Thousands of UCF students are plugged in to their music-streaming apps, listening to the lyrics of Nicki Minaj, Beyoncé or Nick Jonas almost every day. But this begs the question of what these lyrics are really leaking into their perceptions and subconsciouses.

Enter the research of the Media and Migration lab.

Located on the South Lake regional campus, the lab consists of research formed by questions like these.

The MM lab is the first and only psychology lab at UCF and was developed in 2011 by Chrysalis Wright in order for undergraduate psychology students to research ways mass media and technology affect behaviors among college students.

“Personally, my research revolves around media … and the influences of popular music. I’ve done a lot of research on non-traditional college students and a lot of our regional campus students are considered non-traditional,” said Wright, a developmental psychology and research methodology professor.

Wright said by developing the lab, she wanted to give regional students an opportunity to get involved without having to drive to the main campus.

The lab isn’t limited to regional students, but it operates as a unique function on the smaller UCF campus, where students normally do not get as involved with campus activities.

Natasha Vashist, a psychology alumna, found out about the MM lab while taking Wright’s Statistical Methods in Psychology course.

“At regional campuses, there were very little opportunities to get involved. There’s not a lot of advertising at UCF for the [MM lab] unless you’re at that campus,” Vashist said.

After applying for one of the research assistant positions at the lab, she was accepted and began working on her thesis about the effects of misogynistic, humorous shows, such as How I Met Your Mother and Family Guy, on the perceptions of women.

“We study almost everything in media. Dr. Wright does her study along with us doing our personal thesis,” she said. “She was so amazing at letting students be innovative.

“[Research] is very diverse. We look at sexism, racism, homophobia … all of it.”

Like many of the students who work in the lab each semester, Vashist had the opportunity to present her thesis both nationally and locally at the Florida Undergraduate Research Conference.

“I think I attended five psychology research undergraduate conferences. Being in the lab opened doors for me, so I was really grateful,” she said.

Vashist’s thesis was accepted by the UCF undergraduate research program for publication, and she continues to collaborate with Wright to tailor her thesis for the journal.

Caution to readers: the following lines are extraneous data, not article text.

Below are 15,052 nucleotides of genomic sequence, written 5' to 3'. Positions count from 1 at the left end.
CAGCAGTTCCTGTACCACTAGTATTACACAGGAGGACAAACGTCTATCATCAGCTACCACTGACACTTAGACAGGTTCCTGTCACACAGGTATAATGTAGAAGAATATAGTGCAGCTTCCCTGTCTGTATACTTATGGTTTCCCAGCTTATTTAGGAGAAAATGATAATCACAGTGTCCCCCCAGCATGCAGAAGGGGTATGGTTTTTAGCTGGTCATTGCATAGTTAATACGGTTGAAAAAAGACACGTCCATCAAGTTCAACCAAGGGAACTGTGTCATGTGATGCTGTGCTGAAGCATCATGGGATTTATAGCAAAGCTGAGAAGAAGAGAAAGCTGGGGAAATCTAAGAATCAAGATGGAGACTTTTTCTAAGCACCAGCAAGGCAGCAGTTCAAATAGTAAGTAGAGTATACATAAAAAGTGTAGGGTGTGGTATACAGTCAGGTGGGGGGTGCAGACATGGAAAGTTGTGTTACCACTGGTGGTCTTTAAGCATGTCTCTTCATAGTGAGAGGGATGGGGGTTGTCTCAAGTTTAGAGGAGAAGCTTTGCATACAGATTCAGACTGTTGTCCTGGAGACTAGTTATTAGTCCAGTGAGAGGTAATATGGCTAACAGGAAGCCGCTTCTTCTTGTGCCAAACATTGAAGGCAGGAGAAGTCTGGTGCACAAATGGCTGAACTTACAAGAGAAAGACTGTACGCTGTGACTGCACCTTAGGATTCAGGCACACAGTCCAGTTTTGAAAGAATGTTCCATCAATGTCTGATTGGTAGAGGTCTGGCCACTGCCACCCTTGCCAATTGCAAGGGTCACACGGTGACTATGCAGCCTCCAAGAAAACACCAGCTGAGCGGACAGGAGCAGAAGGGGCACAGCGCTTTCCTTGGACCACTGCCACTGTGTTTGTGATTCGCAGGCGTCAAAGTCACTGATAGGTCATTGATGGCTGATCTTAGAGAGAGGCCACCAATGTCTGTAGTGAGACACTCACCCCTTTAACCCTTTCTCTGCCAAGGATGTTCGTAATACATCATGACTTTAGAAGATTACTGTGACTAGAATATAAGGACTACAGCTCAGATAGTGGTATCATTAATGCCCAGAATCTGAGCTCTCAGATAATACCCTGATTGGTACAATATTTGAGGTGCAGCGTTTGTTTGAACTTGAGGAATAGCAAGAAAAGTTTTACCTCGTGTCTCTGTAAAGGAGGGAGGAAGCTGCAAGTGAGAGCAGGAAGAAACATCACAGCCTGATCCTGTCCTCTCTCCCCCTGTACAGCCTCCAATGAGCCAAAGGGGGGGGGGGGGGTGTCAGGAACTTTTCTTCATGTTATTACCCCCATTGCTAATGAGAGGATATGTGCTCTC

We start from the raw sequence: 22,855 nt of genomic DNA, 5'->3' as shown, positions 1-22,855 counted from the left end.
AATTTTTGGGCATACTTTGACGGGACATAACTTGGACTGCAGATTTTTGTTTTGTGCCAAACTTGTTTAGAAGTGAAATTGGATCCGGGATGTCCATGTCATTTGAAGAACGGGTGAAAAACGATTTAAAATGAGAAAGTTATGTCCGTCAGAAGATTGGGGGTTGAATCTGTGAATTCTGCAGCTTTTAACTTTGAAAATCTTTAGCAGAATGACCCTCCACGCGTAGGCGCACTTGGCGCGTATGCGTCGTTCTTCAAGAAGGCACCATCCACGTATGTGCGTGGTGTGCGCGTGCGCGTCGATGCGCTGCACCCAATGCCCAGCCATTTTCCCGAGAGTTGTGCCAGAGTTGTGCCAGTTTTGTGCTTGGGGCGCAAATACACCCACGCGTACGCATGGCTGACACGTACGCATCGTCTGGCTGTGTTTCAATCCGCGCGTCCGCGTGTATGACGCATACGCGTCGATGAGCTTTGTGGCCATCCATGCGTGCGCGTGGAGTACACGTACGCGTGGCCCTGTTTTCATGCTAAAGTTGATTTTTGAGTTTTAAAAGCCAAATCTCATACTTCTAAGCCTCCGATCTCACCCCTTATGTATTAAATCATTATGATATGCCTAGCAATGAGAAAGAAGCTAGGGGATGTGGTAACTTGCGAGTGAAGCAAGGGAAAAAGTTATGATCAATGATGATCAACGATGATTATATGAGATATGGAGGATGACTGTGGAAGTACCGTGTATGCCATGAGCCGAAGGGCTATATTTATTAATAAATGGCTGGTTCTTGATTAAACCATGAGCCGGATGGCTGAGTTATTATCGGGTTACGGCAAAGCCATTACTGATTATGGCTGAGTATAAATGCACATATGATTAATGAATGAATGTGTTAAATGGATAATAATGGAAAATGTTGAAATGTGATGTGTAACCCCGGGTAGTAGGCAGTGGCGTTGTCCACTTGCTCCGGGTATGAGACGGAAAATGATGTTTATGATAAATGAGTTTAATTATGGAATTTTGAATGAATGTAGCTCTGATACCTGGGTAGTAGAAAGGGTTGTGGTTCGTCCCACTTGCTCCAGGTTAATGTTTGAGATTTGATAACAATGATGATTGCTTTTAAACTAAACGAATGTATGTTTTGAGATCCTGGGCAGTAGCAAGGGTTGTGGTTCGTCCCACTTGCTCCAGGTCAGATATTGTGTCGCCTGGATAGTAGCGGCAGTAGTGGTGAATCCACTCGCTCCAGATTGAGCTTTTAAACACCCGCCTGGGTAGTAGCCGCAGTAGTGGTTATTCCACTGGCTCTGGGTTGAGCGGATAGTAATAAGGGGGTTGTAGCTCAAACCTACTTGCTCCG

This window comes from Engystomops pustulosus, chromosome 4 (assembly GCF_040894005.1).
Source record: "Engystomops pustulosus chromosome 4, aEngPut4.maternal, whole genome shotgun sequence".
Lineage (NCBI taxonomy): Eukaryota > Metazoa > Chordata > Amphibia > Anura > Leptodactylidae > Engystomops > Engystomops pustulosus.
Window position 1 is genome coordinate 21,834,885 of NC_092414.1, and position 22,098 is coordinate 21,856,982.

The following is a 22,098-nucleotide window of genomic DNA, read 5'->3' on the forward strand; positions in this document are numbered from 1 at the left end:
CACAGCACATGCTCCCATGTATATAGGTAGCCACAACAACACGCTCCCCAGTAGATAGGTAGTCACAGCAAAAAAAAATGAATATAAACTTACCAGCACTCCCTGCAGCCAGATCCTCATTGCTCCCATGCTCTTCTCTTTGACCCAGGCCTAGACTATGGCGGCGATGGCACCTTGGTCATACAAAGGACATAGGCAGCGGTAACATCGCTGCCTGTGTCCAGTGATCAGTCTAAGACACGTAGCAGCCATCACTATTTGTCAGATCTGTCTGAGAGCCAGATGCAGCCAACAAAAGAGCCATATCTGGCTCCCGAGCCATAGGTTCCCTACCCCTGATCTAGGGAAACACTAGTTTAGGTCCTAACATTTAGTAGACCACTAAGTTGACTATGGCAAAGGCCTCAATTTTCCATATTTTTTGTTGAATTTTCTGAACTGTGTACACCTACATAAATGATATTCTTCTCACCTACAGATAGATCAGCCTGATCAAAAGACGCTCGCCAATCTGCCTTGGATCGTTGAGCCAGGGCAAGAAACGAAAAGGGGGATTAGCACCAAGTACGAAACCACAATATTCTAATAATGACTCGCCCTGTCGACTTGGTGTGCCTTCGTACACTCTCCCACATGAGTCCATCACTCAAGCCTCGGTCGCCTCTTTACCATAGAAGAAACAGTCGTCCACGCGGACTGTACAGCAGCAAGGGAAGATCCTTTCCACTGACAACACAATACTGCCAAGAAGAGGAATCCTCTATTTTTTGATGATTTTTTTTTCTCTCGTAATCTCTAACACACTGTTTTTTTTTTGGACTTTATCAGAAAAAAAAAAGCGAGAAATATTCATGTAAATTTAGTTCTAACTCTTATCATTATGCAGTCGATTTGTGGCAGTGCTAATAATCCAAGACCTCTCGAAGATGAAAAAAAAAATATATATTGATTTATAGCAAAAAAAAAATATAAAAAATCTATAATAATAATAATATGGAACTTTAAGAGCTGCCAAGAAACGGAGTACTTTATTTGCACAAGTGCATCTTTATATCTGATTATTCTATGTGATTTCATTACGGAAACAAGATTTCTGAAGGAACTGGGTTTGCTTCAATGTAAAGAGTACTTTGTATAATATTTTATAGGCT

Michelle Craske, a sociology graduate student who also worked as a research assistant for the lab during her undergraduate career, worked on her thesis about music influence on risky sexual behavior, also alongside Wright.

“The purpose of my study was to determine if exposure to music influenced people to engage in risky behaviors,” Craske said. “The results of my study varied by race and gender for the population that was analyzed.”

The former MM lab research assistant said her research with Wright provided her with an invaluable skill set to help her get accepted into graduate school.

Her thesis was published in a psychology peer-review journal, Media Psychology Review.

Wright said she is amazed at the level of success her students have achieved beyond the lab, and she encourages undergraduate psychology students to apply and get involved with the lab in the spring semester.

Although students have analyzed different aspects of topics of media relations to development patterns from all sorts of angles, Wright remains contingent about the impact of music among students, which is what her current research aims to examine.

“I think it’s important considering the impact music has on emerging adults from college and that’s one of the things we pinpoint. A part of the campus party culture is a part of the music they listen to …behind those lyrics … we study substance abuse, promiscuity, STDs and unwanted pregnancies,” Wright said.

Although the research lab might seem like a microscopic feature of the vast programs offered at UCF, Craske and Vashist said the lab resonates among the psychology students getting involved because the opportunities and research exposure will linger with them throughout graduate school and their careers.

“I would definitely encourage expanding the lab. It’s important for regional campus students to be given these opportunities,” Vashist said. “Having them drive like 10 minutes to the Southwest campus instead of an hour to the main campus to get involved, I think that’s a huge blessing.”


Shanae Hardy is a Digital Producer at the Central Florida Future. Email her at

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